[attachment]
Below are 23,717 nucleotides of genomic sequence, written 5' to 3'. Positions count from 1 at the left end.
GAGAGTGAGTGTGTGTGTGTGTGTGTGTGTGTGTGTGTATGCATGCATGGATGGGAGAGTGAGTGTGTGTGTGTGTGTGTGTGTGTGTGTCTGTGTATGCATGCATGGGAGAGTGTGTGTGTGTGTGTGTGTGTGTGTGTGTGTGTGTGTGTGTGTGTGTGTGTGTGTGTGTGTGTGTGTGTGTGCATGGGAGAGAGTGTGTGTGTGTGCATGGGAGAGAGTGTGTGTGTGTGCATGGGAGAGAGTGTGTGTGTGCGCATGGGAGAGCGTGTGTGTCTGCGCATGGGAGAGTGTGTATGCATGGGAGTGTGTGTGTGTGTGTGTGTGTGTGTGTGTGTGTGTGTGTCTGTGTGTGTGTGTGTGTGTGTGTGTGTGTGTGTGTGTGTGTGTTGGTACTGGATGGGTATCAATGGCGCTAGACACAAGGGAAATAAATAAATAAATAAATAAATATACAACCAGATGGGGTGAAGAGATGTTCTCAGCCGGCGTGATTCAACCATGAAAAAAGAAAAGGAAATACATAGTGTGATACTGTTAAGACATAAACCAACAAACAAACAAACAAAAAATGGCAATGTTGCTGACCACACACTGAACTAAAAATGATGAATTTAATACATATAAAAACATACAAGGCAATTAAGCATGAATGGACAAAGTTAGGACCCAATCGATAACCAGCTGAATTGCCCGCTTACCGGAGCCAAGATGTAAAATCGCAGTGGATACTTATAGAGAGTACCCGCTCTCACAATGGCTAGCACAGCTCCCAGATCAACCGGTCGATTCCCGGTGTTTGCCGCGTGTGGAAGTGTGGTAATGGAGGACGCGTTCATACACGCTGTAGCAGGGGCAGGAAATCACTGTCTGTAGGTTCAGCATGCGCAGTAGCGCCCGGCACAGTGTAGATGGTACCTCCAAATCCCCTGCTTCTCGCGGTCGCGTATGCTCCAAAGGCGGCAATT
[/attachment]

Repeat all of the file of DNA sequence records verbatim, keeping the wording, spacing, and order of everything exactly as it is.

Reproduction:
Below are 23,717 nucleotides of genomic sequence, written 5' to 3'. Positions count from 1 at the left end.
GAGAGTGAGTGTGTGTGTGTGTGTGTGTGTGTGTGTGTATGCATGCATGGATGGGAGAGTGAGTGTGTGTGTGTGTGTGTGTGTGTGTGTCTGTGTATGCATGCATGGGAGAGTGTGTGTGTGTGTGTGTGTGTGTGTGTGTGTGTGTGTGTGTGTGTGTGTGTGTGTGTGTGTGTGTGTGTGTGCATGGGAGAGAGTGTGTGTGTGTGCATGGGAGAGAGTGTGTGTGTGTGCATGGGAGAGAGTGTGTGTGTGCGCATGGGAGAGCGTGTGTGTCTGCGCATGGGAGAGTGTGTATGCATGGGAGTGTGTGTGTGTGTGTGTGTGTGTGTGTGTGTGTGTGTGTCTGTGTGTGTGTGTGTGTGTGTGTGTGTGTGTGTGTGTGTGTGTTGGTACTGGATGGGTATCAATGGCGCTAGACACAAGGGAAATAAATAAATAAATAAATAAATATACAACCAGATGGGGTGAAGAGATGTTCTCAGCCGGCGTGATTCAACCATGAAAAAAGAAAAGGAAATACATAGTGTGATACTGTTAAGACATAAACCAACAAACAAACAAACAAAAAATGGCAATGTTGCTGACCACACACTGAACTAAAAATGATGAATTTAATACATATAAAAACATACAAGGCAATTAAGCATGAATGGACAAAGTTAGGACCCAATCGATAACCAGCTGAATTGCCCGCTTACCGGAGCCAAGATGTAAAATCGCAGTGGATACTTATAGAGAGTACCCGCTCTCACAATGGCTAGCACAGCTCCCAGATCAACCGGTCGATTCCCGGTGTTTGCCGCGTGTGGAAGTGTGGTAATGGAGGACGCGTTCATACACGCTGTAGCAGGGGCAGGAAATCACTGTCTGTAGGTTCAGCATGCGCAGTAGCGCCCGGCACAGTGTAGATGGTACCTCCAAATCCCCTGCTTCTCGCGGTCGCGTATGCTCCAAAGGCGGCAATT